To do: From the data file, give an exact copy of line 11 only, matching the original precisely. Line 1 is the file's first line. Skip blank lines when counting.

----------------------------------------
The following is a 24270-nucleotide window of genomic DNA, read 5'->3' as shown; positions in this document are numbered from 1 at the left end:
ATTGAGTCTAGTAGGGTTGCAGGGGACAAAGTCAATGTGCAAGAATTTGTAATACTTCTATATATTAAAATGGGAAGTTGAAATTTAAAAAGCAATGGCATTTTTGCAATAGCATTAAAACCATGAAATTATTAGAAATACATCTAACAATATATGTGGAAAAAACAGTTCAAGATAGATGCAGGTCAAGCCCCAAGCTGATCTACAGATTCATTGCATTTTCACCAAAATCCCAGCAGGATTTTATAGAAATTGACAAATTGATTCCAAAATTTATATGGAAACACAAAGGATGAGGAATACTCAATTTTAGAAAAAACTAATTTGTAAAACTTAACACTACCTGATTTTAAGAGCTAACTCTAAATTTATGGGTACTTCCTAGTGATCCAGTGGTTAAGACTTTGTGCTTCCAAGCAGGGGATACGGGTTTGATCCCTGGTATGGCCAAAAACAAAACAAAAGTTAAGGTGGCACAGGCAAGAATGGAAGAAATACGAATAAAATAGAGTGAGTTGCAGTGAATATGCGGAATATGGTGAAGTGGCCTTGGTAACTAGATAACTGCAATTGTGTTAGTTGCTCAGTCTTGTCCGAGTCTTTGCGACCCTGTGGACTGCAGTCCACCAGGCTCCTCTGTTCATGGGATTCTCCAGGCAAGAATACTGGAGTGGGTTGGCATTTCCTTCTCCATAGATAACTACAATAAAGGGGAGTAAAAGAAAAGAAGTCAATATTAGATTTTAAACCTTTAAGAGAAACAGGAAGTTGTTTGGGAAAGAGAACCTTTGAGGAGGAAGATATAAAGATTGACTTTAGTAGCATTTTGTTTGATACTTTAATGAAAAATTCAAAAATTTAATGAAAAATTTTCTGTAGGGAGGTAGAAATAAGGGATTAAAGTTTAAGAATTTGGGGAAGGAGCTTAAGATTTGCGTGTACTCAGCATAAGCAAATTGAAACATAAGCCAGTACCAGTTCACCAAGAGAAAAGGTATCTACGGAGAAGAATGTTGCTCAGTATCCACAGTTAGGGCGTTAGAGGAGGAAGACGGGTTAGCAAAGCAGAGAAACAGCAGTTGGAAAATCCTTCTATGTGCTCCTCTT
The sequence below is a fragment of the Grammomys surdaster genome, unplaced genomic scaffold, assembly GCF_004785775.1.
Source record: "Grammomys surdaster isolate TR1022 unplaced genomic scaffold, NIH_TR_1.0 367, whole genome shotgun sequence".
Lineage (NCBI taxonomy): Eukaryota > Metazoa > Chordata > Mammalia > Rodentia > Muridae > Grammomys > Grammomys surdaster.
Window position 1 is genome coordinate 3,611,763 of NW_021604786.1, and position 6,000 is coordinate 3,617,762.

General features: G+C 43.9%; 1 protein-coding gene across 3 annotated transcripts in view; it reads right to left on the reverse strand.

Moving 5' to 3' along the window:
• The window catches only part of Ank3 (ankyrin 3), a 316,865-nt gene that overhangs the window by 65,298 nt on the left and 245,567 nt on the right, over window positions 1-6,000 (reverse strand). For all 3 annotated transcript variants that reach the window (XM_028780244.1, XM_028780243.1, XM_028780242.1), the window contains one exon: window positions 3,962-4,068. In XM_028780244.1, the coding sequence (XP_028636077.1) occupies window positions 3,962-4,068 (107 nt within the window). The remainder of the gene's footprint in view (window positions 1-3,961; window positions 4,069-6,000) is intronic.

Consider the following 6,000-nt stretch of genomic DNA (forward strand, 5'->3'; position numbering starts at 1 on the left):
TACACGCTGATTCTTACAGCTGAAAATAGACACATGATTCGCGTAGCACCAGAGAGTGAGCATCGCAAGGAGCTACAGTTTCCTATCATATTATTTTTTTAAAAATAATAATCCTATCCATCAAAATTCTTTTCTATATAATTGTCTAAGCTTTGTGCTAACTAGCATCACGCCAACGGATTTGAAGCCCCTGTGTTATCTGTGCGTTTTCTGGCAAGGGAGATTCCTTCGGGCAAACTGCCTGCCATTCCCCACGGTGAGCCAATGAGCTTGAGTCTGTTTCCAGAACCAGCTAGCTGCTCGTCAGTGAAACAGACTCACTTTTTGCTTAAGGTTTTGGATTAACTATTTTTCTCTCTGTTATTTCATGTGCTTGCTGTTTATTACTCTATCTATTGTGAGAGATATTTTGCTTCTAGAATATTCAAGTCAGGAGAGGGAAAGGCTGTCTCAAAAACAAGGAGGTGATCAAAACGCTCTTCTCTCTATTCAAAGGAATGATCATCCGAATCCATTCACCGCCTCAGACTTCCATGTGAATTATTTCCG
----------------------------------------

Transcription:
TACACGCTGATTCTTACAGCTGAAAATAGACACATGATTCGCGTAGCACCAGAGAGTGAGCATCGCAAGGAGCTACAGTTTCCTATCATATTATTTTTTTAAAAATAATAATCCTATCCATCAAAATTCTTTTCTATATAATTGTCTAAGCTTTGTGCTAACTAGCATCACGCCAACGGATTTGAAGCCCCTGTGTTATCTGTGCGTTTTCTGGCAAGGGAGATTCCTTCGGGCAAACTGCCTGCCATTCCCCACGGTGAGCCAATGAGCTTGAGTCTGTTTCCAGAACCAGCTAGCTGCTCGTCAGTGAAACAGACTCACTTTTTGCTTAAGGTTTTGGATTAACTATTTTTCTCTCTGTTATTTCATGTGCTTGCTGTTTATTACTCTATCTATTGTGAGAGATATTTTGCTTCTAGAATATTCAAGTCAGGAGAGGGAAAGGCTGTCTCAAAAACAAGGAGGTGATCAAAACGCTCTTCTCTCTATTCAAAGGAATGATCATCCGAATCCATTCACCGCCTCAGACTTCCATGTGAATTATTTCCG